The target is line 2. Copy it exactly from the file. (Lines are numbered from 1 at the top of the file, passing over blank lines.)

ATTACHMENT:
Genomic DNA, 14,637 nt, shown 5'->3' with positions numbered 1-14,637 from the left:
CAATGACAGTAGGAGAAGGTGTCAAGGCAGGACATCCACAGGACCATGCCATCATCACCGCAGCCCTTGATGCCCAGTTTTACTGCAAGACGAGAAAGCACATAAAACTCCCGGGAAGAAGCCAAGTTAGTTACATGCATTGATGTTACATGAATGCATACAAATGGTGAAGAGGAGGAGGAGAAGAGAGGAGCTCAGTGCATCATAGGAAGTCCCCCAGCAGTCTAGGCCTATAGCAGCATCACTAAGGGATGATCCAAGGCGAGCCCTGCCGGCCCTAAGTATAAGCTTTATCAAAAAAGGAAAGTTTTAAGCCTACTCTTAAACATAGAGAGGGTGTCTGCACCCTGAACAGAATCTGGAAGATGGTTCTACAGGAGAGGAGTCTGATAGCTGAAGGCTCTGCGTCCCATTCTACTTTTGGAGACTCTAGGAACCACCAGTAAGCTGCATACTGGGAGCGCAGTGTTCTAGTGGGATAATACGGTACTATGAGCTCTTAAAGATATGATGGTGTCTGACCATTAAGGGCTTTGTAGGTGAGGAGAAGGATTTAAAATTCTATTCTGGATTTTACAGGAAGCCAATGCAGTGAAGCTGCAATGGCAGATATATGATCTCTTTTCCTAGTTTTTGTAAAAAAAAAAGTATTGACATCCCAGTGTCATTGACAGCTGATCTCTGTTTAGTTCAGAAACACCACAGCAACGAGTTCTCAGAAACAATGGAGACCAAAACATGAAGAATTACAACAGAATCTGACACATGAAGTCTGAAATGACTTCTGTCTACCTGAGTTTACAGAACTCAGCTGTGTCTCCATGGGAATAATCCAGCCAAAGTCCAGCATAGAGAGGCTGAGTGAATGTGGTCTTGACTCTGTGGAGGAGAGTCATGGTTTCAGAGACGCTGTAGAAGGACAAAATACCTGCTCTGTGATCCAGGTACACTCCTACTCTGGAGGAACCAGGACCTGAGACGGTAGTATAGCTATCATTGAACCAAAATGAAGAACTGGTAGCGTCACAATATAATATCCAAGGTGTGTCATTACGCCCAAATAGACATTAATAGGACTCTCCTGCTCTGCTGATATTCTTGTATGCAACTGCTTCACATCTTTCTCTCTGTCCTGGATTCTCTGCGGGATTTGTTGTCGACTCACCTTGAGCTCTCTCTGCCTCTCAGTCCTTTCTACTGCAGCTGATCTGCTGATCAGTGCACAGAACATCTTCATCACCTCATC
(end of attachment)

CAATGACAGTAGGAGAAGGTGTCAAGGCAGGACATCCACAGGACCATGCCATCATCACCGCAGCCCTTGATGCCCAGTTTTACTGCAAGACGAGAAAGCACATAAAACTCCCGGGAAGAAGCCAAGTTAGTTACATGCATTGATGTTACATGAATGCATACAAATGGTGAAGAGGAGGAGGAGAAGAGAGGAGCTCAGTGCATCATAGGAAGTCCCCCAGCAGTCTAGGCCTATAGCAGCATCACTAAGGGATGATCCAAGGCGAGCCCTGCCGGCCCTAAGTATAAGCTTTATCAAAAAAGGAAAGTTTTAAGCCTACTCTTAAACATAGAGAGGGTGTCTGCACCCTGAACAGAATCTGGAAGATGGTTCTACAGGAGAGGAGTCTGATAGCTGAAGGCTCTGCGTCCCATTCTACTTTTGGAGACTCTAGGAACCACCAGTAAGCTGCATACTGGGAGCGCAGTGTTCTAGTGGGATAATACGGTACTATGAGCTCTTAAAGATATGATGGTGTCTGACCATTAAGGGCTTTGTAGGTGAGGAGAAGGATTTAAAATTCTATTCTGGATTTTACAGGAAGCCAATGCAGTGAAGCTGCAATGGCAGATATATGATCTCTTTTCCTAGTTTTTGTAAAAAAAAAAGTATTGACATCCCAGTGTCATTGACAGCTGATCTCTGTTTAGTTCAGAAACACCACAGCAACGAGTTCTCAGAAACAATGGAGACCAAAACATGAAGAATTACAACAGAATCTGACACATGAAGTCTGAAATGACTTCTGTCTACCTGAGTTTACAGAACTCAGCTGTGTCTCCATGGGAATAATCCAGCCAAAGTCCAGCATAGAGAGGCTGAGTGAATGTGGTCTTGACTCTGTGGAGGAGAGTCATGGTTTCAGAGACGCTGTAGAAGGACAAAATACCTGCTCTGTGATCCAGGTACACTCCTACTCTGGAGGAACCAGGACCTGAGACGGTAGTATAGCTATCATTGAACCAAAATGAAGAACTGGTAGCGTCACAATATAATATCCAAGGTGTGTCATTACGCCCAAATAGACATTAATAGGACTCTCCTGCTCTGCTGATATTCTTGTATGCAACTGCTTCACATCTTTCTCTCTGTCCTGGATTCTCTGCGGGATTTGTTGTCGACTCACCTTGAGCTCTCTCTGCCTCTCAGTCCTTTCTACTGCAGCTGATCTGCTGATCAGTGCACAGAACATCTTCATCACCTCATC